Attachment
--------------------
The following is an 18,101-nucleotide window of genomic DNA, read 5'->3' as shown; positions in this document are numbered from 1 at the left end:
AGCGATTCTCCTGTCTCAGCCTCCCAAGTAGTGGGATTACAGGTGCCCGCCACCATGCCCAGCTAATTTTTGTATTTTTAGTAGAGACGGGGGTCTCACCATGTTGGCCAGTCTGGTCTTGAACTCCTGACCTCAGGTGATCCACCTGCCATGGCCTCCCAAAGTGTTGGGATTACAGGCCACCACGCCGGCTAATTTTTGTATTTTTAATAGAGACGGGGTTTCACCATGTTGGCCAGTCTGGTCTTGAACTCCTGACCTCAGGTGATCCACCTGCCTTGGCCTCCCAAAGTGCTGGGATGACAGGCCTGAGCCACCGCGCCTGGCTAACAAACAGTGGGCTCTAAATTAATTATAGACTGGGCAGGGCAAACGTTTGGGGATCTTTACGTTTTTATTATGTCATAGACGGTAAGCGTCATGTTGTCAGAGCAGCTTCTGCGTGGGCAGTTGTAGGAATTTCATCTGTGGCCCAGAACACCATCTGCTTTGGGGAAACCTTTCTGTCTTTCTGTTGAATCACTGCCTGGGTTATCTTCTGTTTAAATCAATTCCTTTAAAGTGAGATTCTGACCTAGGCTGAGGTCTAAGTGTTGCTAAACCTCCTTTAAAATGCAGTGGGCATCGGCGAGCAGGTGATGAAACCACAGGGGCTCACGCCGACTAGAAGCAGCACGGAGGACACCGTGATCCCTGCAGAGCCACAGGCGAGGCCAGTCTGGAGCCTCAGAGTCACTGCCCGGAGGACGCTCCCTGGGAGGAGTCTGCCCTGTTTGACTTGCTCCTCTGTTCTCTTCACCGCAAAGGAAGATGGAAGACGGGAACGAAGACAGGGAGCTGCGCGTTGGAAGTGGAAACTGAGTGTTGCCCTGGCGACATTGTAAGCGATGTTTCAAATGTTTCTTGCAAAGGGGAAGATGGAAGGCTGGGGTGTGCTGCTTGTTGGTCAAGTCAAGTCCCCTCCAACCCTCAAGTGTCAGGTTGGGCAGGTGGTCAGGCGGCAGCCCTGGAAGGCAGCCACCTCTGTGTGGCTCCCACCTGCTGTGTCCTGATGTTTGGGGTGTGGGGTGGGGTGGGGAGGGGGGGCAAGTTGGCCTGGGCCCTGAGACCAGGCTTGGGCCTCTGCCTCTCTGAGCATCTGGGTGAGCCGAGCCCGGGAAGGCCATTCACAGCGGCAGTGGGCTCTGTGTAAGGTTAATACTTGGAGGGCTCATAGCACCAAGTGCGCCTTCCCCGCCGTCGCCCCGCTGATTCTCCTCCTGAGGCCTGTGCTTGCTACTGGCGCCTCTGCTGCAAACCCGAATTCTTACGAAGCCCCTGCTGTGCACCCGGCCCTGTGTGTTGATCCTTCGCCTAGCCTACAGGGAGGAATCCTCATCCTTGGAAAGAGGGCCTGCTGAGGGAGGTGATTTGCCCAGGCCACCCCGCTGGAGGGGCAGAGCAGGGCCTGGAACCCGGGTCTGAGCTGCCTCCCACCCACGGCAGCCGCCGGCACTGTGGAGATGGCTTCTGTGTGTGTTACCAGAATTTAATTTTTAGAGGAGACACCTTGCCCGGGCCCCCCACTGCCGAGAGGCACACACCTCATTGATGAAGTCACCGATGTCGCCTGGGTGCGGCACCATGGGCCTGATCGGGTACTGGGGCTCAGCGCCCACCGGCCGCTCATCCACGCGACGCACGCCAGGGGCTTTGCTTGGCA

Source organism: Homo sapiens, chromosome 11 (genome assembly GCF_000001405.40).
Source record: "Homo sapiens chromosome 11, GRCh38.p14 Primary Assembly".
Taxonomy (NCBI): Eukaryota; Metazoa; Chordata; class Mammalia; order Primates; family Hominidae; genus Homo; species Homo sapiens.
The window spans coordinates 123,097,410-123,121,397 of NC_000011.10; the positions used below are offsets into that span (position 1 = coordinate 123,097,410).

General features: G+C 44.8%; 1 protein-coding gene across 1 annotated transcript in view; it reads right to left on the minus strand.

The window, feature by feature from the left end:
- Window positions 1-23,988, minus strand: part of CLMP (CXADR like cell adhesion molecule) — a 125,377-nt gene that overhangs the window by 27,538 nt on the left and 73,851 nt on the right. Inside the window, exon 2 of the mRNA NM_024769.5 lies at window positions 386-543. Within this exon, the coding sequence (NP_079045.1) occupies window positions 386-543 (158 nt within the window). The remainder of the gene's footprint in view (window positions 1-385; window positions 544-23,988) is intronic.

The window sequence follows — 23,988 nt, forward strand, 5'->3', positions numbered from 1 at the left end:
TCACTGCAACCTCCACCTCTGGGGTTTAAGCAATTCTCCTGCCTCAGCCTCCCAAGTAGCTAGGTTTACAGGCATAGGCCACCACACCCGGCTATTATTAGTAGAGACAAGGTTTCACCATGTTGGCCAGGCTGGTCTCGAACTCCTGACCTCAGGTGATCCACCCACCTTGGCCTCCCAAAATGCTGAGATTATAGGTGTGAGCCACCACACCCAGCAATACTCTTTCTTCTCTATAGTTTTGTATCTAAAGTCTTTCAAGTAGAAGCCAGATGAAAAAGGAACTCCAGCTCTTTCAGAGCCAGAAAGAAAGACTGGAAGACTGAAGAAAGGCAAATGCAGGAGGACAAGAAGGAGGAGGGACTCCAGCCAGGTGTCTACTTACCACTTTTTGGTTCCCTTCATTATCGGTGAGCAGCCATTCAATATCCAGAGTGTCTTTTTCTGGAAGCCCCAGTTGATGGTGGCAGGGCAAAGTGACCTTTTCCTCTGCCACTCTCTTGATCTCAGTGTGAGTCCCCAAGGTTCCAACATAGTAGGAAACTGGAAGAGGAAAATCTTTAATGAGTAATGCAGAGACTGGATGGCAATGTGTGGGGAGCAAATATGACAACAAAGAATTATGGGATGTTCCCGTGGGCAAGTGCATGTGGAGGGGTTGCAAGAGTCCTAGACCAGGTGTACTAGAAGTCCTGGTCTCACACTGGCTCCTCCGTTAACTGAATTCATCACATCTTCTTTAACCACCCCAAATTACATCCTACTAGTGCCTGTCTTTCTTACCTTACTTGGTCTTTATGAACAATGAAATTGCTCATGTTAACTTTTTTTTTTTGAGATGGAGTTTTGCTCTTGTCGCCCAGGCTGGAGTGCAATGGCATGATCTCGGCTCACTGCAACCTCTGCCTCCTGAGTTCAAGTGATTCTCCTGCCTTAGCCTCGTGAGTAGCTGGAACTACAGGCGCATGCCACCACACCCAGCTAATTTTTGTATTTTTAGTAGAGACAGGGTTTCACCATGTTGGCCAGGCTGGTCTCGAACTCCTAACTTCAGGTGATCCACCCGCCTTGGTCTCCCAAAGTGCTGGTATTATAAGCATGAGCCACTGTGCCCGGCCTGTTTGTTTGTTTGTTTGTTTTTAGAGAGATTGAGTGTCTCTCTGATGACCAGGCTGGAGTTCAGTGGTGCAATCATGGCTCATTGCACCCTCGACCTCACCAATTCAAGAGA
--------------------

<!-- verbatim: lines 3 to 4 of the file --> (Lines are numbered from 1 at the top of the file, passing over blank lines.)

Source organism: Homo sapiens, chromosome 11 (genome assembly GCF_000001405.40).
Source record: "Homo sapiens chromosome 11, GRCh38.p14 Primary Assembly".